Pedestrians not paying attention to the world around them and often looking at their mobile phones have been blamed for the increase in destruction of long canes used by people who are blind or vision impaired.
Lauren Henley, who is blind, has had to replace four long canes in four weeks as a result of people bumping into her. On at least one of these occasions the person was too engaged with their phone to notice her.
Ms Henley has never before had to get a new cane so regularly. Previously her cane, which is provided free by Guide Dogs NSW/ACT, would last six to 12 months.
Once her cane has been damaged she is unable to continue on her walk from Wynyard station to her office, or from her workplace to the station. “While I’m not fazed by too many things, the experience of walking along an island train platform with a half-bent cane, not being able to tell how close you are to the edge and knowing that you could fall off either side is not a fun experience,” Ms Henley said.
“Most people who bump into me and damage my cane are apologetic, and hopefully it teaches them to look next time, but it means my commute to work is over. The last time it happened, I had to ask the lady who bumped into me to flag a cab.”
With the support of Guide Dogs NSW/ACT, Ms Henly first starting using a long cane about nine years ago when she was living in Newcastle. An Orientation and Mobility Instructor taught her how to safety move through different environments using a range of mobility aids and electronic devices. Along with a cane she also uses echolocation to move around freely.
“Obviously Newcastle isn’t quite as busy as the hustle and bustle of Sydney, but I was navigating busy shopping centres independently and it never seemed to be an issue at the time,” she said.
Ms Henley is not alone, with former Australian Disability Discrimination Commissioner, Graeme Innes also experiencing an increase in the amount of people bumping into him.
“I’ve worked in the city all my life, and although I don’t use a cane but have a Guide Dog, I have noticed the amount of people running into me has significantly increased over the past four or five years,” he said.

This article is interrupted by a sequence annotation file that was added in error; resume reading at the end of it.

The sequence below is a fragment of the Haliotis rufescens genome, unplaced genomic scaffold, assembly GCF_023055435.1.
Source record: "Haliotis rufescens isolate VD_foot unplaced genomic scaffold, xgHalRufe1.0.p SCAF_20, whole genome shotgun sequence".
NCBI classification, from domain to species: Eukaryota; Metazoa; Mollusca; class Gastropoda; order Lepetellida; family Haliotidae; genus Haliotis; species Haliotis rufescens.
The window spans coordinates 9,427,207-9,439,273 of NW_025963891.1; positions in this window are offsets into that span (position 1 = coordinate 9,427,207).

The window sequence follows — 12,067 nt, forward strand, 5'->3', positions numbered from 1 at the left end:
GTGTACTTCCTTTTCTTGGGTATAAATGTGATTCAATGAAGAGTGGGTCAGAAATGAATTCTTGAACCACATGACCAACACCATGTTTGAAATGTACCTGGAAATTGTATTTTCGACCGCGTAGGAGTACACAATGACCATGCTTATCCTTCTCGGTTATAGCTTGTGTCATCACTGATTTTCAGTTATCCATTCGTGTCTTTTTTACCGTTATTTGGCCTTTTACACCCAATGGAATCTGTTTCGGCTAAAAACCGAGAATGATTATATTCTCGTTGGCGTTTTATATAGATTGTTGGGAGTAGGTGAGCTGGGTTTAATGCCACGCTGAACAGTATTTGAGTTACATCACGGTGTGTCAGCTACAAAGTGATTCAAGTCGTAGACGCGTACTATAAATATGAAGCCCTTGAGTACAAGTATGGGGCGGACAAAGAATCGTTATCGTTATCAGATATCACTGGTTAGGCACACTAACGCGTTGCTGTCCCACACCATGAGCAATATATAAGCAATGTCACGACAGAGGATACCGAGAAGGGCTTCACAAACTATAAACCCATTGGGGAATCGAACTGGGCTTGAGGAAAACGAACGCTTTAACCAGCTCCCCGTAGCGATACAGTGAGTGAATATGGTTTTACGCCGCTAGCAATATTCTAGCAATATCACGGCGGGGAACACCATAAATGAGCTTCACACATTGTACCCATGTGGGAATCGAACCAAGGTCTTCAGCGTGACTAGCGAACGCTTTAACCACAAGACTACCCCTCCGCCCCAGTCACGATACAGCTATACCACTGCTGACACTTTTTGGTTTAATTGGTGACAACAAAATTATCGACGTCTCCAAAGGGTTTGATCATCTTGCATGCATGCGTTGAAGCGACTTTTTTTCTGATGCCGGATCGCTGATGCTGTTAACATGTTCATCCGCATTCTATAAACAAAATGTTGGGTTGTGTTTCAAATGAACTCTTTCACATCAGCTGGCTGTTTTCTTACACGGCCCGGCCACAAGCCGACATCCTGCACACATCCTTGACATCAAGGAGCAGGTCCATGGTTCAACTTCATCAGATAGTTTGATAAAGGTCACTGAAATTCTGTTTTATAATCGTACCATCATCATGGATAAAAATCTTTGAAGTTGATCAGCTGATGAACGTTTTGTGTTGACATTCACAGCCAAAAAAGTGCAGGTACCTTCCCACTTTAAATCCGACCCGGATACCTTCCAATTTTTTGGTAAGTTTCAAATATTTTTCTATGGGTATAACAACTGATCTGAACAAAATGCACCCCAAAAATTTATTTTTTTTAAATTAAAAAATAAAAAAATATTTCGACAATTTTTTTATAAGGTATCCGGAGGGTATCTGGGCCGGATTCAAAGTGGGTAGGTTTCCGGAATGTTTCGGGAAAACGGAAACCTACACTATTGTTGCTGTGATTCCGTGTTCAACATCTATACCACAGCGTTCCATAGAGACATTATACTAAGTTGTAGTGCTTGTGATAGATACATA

Both said as they could not see the people who are bumping into them, they do not know the exact cause. Although, Ms Henley’s brother has witnessed a man walking into her while looking at his phone and a number of other near-misses.
“I’ve also had a few canes bent by people who have later told me they thought they could just jump over it. I always find this amusing as it definitely doesn’t seem like the most logical course of action,” she said.
Mr Innes said another reason for people bumping into each other was the convention of walking on the left-hand side of the footpath seemed to be disappearing and this was something people who are blind or vision-impaired adhere to.
In 2013, Guide Dogs launched the Watch Out, Cane About pedestrian safety awareness campaign following a survey of its clients which found one in two had experienced issues crossing roads safely. In this case, many drivers did not stop or give way at marked pedestrian crossing and intersections.
Ms Henley’s story is a timely reminder for pedestrians to also watch out for those using a cane.
Her message is clear: “If I had functioning eyes, I would look up more than people who are able to see.”
Every day 28 Australians are diagnosed with uncorrectable vision loss, including nine who become blind. Guide Dogs NSW/ACT offers services to clients for free and relies on community support to continue to assist people like Ms Henly to live independent lives.